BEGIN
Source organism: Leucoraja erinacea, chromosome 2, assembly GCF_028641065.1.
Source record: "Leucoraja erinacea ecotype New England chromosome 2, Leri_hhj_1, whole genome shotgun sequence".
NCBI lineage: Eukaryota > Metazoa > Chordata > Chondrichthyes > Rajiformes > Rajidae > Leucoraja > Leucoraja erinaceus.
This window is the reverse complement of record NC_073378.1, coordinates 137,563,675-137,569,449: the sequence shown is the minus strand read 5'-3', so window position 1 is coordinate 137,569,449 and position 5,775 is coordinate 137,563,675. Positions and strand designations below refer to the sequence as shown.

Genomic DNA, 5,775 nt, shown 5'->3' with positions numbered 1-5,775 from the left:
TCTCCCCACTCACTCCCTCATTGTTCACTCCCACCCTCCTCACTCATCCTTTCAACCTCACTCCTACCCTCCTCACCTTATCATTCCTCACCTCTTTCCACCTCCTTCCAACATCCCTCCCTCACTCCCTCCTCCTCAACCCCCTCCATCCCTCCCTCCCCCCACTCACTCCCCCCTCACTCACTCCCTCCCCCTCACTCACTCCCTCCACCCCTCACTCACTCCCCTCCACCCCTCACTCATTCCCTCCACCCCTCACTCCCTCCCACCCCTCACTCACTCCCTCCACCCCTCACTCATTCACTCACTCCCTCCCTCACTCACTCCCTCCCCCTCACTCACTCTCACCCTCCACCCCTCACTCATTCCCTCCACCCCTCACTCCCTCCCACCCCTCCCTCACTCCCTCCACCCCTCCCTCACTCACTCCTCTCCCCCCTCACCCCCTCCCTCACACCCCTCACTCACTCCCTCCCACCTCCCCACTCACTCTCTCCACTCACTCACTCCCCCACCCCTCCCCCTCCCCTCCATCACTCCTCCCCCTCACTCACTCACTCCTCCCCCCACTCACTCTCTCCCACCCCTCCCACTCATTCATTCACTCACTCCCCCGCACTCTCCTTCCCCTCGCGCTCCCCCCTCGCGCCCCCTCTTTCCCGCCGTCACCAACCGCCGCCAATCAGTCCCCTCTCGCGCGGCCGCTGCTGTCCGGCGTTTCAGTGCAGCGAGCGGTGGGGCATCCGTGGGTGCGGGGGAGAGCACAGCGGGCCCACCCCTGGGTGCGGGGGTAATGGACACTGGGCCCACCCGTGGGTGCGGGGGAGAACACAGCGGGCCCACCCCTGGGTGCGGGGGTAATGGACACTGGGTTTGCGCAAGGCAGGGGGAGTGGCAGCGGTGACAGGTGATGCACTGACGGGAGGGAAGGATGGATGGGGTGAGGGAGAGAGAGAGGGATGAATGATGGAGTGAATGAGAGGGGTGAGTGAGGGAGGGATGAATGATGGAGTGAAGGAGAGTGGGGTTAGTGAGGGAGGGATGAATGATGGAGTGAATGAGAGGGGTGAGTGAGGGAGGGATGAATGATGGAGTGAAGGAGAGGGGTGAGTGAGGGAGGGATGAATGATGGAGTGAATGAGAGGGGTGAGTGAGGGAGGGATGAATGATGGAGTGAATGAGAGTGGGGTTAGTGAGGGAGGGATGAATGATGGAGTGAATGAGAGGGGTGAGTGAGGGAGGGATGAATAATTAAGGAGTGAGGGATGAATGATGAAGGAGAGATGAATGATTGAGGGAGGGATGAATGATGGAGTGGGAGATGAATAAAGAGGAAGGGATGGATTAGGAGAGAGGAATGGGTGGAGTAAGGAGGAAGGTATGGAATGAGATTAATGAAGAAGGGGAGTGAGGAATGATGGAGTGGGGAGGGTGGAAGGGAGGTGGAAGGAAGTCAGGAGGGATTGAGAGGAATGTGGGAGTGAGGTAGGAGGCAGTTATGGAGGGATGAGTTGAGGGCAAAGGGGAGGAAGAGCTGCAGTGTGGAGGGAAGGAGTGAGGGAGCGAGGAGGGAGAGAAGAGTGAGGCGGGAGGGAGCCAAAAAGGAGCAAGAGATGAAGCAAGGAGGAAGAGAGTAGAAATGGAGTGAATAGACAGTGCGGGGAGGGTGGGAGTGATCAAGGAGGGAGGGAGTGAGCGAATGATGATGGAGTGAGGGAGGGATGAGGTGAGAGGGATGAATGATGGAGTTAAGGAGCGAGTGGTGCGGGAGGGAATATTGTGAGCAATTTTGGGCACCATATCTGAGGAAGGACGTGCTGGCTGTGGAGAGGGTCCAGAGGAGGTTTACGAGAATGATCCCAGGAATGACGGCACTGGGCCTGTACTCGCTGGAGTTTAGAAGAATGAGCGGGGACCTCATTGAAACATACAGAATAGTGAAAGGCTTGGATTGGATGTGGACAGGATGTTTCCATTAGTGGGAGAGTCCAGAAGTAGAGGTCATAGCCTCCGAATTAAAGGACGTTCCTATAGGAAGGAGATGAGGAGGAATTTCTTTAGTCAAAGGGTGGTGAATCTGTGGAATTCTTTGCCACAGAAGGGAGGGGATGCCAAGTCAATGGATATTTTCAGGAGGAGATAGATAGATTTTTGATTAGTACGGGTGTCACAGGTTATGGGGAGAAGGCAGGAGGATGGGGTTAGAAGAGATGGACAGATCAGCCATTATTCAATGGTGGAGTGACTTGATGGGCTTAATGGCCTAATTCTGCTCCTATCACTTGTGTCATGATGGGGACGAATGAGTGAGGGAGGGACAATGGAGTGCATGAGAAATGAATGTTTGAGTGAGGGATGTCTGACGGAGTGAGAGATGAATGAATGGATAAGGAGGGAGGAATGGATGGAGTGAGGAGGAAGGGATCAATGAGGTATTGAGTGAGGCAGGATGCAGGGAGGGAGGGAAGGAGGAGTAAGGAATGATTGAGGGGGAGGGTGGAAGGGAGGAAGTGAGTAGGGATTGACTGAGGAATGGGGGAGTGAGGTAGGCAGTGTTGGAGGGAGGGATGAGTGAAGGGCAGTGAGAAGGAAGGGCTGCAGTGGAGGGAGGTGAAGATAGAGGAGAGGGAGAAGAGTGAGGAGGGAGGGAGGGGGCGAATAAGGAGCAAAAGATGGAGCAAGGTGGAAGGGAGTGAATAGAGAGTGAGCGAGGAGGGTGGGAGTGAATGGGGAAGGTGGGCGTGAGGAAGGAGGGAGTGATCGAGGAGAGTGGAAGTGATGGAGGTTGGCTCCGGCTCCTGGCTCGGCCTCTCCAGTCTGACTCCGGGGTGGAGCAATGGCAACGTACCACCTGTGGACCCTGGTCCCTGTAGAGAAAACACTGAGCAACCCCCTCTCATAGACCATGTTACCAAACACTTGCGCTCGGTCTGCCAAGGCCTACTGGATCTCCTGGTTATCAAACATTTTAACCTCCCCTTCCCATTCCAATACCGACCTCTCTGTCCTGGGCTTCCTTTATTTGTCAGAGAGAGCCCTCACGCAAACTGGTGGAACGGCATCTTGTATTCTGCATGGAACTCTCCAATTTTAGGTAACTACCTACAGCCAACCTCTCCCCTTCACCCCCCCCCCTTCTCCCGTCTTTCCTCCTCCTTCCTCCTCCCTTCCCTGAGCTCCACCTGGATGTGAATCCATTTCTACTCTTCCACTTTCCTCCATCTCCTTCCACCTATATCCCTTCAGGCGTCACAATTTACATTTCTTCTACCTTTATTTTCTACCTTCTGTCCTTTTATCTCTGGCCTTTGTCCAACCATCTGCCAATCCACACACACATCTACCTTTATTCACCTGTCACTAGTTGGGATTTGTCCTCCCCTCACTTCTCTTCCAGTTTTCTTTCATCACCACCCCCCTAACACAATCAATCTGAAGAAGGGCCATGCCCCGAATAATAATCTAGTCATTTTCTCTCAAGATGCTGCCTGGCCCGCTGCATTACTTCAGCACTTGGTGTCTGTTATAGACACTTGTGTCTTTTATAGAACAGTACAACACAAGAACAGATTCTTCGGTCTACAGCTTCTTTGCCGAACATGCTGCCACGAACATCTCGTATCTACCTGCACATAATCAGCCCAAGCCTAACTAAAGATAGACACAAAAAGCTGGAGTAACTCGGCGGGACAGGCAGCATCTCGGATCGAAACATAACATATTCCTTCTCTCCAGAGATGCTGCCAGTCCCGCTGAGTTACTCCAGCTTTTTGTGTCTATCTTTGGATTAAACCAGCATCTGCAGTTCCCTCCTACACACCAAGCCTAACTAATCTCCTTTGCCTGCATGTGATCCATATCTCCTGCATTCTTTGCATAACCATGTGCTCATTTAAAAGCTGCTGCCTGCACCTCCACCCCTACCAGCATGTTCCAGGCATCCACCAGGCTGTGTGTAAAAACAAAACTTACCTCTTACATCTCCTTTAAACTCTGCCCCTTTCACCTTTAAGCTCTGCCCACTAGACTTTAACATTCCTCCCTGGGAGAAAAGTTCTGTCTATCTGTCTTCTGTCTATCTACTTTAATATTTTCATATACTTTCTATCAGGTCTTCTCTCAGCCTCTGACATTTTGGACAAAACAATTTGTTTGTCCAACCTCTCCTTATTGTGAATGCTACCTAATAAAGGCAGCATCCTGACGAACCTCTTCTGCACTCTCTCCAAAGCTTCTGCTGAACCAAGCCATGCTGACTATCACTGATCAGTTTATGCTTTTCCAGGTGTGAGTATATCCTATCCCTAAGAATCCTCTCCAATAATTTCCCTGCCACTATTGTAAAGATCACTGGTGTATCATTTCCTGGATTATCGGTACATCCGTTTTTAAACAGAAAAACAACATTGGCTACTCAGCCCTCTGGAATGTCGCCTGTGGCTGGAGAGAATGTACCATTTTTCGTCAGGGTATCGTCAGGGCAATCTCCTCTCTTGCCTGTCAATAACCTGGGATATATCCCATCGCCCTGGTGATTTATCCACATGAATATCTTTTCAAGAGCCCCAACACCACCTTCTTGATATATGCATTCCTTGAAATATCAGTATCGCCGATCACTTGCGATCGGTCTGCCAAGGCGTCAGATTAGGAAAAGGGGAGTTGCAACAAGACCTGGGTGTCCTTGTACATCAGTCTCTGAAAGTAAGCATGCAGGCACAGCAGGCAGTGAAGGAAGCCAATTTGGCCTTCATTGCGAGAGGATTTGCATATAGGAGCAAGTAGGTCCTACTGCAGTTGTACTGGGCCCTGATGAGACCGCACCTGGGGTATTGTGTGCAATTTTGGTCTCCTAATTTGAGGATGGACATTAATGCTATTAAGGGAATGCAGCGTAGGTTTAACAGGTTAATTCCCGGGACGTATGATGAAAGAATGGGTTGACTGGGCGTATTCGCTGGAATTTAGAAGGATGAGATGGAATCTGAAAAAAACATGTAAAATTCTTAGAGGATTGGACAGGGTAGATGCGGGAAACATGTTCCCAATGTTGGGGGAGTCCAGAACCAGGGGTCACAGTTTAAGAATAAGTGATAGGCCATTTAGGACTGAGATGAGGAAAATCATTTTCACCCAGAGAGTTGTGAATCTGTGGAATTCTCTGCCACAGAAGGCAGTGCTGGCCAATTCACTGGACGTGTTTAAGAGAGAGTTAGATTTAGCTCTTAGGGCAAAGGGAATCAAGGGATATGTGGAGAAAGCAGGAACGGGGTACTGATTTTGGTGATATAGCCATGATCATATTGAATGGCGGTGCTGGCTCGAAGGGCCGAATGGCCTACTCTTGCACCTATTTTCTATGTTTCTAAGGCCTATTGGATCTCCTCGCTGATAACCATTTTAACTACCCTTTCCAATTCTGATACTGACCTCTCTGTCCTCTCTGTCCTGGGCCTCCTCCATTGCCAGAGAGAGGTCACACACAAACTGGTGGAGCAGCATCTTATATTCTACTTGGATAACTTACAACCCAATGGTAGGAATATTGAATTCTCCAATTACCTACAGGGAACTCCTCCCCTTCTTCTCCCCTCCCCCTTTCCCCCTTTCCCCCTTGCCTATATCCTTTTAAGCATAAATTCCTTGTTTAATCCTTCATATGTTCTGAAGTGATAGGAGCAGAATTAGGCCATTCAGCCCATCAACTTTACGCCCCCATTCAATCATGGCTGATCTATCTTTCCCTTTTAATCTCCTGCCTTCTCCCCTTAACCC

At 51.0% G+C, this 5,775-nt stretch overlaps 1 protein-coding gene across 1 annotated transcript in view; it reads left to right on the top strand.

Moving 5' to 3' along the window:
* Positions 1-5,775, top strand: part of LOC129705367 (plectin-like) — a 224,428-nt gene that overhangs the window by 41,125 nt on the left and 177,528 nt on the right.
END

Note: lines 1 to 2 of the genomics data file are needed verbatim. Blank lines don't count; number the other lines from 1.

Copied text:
Source organism: Leucoraja erinacea, chromosome 2, assembly GCF_028641065.1.
Source record: "Leucoraja erinacea ecotype New England chromosome 2, Leri_hhj_1, whole genome shotgun sequence".